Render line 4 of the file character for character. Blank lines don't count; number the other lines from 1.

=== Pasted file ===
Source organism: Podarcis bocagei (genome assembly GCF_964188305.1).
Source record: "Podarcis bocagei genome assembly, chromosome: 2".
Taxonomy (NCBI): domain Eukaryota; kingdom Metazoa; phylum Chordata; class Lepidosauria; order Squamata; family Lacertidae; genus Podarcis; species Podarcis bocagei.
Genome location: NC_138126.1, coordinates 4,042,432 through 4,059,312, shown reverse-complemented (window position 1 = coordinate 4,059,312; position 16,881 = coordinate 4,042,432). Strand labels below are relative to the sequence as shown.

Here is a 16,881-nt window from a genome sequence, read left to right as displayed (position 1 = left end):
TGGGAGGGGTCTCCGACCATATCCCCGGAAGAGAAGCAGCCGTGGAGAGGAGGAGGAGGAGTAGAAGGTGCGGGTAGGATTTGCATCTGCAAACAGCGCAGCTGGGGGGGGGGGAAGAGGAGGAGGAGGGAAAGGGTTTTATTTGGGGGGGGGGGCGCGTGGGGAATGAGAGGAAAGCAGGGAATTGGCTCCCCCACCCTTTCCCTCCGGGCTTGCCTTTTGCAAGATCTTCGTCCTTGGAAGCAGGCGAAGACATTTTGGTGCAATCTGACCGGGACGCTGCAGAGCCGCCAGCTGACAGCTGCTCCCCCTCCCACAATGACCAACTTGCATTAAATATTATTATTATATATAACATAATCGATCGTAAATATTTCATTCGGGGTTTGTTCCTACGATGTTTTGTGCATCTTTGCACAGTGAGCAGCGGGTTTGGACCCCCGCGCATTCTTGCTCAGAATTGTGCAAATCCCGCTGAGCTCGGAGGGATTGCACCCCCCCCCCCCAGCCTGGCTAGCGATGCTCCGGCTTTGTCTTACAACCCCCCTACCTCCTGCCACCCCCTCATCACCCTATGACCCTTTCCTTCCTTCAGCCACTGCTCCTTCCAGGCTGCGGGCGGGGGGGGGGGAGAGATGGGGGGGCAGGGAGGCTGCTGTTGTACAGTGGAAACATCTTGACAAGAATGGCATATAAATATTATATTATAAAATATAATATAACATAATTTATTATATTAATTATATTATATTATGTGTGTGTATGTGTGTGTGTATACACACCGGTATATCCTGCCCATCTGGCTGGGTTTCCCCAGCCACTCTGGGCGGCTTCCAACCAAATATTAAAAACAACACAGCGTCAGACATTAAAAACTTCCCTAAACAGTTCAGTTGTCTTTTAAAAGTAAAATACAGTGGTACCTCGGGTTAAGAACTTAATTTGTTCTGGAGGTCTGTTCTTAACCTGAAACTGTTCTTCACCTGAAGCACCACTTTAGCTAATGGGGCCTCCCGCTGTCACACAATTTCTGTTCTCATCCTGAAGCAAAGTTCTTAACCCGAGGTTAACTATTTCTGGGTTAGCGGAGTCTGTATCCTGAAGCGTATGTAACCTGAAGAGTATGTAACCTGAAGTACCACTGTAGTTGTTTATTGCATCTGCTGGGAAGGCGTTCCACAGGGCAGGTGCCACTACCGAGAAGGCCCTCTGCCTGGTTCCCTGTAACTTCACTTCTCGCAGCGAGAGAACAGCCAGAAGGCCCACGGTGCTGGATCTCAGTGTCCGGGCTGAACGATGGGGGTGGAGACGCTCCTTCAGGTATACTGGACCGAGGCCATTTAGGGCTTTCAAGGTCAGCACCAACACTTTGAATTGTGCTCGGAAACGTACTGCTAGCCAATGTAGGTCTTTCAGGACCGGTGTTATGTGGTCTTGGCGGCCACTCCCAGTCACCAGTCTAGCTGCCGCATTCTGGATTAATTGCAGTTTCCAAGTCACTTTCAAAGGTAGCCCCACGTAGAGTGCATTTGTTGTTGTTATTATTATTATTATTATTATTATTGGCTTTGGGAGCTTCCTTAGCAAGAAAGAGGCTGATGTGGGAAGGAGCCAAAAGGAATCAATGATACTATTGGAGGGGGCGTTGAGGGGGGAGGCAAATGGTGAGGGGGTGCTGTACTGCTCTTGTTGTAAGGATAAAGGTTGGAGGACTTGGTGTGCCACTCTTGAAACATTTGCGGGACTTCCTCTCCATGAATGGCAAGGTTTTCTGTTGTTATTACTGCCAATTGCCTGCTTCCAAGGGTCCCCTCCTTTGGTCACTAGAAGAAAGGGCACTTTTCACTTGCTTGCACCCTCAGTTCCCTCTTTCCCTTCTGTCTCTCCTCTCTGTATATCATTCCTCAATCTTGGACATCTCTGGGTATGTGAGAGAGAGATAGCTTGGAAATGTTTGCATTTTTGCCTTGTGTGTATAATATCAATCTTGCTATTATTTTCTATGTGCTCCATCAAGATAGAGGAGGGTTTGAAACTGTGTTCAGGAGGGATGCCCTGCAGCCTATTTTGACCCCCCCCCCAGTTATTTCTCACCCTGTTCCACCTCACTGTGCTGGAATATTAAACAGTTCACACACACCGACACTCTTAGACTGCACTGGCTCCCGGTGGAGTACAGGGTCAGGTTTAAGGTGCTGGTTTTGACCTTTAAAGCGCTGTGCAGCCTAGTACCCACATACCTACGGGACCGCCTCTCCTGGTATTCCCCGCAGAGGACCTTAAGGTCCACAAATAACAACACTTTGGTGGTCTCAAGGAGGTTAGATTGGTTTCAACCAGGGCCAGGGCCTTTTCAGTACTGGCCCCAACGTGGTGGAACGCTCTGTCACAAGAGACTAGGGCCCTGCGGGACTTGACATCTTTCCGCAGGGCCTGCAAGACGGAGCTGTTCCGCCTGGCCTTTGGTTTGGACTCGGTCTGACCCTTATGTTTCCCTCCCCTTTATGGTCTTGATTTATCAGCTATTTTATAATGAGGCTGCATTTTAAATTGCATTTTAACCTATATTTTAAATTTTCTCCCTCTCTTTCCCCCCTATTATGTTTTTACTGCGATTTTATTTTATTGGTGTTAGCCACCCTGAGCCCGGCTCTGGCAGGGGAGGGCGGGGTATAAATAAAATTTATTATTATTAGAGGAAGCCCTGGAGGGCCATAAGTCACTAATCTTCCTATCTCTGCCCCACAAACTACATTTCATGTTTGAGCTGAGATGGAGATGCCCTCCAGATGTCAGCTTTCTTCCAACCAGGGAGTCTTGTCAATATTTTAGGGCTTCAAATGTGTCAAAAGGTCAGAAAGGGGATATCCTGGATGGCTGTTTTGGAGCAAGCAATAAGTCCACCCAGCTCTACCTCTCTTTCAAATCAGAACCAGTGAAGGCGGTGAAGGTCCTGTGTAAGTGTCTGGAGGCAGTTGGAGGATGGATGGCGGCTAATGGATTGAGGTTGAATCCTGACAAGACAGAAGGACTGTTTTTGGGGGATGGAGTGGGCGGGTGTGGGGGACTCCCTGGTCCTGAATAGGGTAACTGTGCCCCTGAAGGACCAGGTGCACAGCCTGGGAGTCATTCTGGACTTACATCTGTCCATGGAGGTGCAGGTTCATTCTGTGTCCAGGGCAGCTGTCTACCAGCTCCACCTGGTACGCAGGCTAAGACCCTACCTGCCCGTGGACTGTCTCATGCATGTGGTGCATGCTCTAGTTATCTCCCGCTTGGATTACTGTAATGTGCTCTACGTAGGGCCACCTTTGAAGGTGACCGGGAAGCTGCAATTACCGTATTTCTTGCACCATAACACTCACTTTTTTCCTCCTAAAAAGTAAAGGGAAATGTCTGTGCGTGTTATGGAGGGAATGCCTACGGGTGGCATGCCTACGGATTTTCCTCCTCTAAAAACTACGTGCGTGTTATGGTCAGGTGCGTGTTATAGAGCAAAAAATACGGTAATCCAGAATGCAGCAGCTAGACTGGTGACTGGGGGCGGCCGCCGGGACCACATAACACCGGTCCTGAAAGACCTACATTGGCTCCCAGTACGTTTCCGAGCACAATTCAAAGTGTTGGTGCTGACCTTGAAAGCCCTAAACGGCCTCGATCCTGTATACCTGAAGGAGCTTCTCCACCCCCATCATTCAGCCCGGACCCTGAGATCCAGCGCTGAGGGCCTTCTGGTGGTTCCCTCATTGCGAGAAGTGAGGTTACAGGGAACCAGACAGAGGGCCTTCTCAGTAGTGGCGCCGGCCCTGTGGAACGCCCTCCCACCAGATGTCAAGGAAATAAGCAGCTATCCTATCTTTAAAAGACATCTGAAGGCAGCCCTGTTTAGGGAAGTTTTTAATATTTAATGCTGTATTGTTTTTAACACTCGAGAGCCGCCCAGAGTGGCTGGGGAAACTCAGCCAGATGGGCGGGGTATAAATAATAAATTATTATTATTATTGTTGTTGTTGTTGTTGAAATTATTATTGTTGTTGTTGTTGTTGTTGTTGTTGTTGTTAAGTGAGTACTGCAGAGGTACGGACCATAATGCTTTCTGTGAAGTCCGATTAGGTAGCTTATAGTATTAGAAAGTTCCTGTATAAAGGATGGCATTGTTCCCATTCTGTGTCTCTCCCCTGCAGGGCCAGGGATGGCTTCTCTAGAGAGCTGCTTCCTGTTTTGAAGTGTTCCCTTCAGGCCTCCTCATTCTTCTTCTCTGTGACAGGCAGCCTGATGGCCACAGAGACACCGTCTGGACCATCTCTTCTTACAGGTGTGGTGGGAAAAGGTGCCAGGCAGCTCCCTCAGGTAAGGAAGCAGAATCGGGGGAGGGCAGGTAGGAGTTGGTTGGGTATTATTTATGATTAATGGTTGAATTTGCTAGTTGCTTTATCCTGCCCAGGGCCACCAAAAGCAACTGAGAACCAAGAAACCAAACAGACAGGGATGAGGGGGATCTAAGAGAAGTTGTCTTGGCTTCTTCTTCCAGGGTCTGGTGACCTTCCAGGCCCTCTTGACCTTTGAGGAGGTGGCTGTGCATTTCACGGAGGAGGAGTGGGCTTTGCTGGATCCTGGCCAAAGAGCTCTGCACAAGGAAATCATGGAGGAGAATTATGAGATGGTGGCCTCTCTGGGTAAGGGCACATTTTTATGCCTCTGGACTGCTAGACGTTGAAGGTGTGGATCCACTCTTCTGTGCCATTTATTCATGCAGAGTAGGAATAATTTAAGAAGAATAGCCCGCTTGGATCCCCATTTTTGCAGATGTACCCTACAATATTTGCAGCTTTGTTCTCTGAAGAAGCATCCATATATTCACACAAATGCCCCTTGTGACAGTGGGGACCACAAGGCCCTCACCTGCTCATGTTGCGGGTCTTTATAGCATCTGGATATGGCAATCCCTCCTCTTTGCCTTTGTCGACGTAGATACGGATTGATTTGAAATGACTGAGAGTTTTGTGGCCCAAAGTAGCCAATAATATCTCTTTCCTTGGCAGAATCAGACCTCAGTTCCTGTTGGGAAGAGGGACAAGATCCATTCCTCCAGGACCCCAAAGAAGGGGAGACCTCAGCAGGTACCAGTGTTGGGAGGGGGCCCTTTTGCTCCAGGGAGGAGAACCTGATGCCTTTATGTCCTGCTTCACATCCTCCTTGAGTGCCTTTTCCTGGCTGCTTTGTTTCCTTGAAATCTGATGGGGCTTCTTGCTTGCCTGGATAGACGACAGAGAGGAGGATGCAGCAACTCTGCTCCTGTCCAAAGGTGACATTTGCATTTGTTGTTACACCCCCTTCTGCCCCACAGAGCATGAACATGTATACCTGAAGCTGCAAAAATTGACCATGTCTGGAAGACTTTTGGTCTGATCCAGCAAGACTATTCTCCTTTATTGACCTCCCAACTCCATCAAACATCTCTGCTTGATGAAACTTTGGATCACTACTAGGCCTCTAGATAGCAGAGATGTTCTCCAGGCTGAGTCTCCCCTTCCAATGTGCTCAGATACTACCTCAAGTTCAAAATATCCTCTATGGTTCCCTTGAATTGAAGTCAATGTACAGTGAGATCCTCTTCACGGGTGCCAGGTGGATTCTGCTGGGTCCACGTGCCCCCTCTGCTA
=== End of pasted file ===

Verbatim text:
Genome location: NC_138126.1, coordinates 4,042,432 through 4,059,312, shown reverse-complemented (window position 1 = coordinate 4,059,312; position 16,881 = coordinate 4,042,432). Strand labels below are relative to the sequence as shown.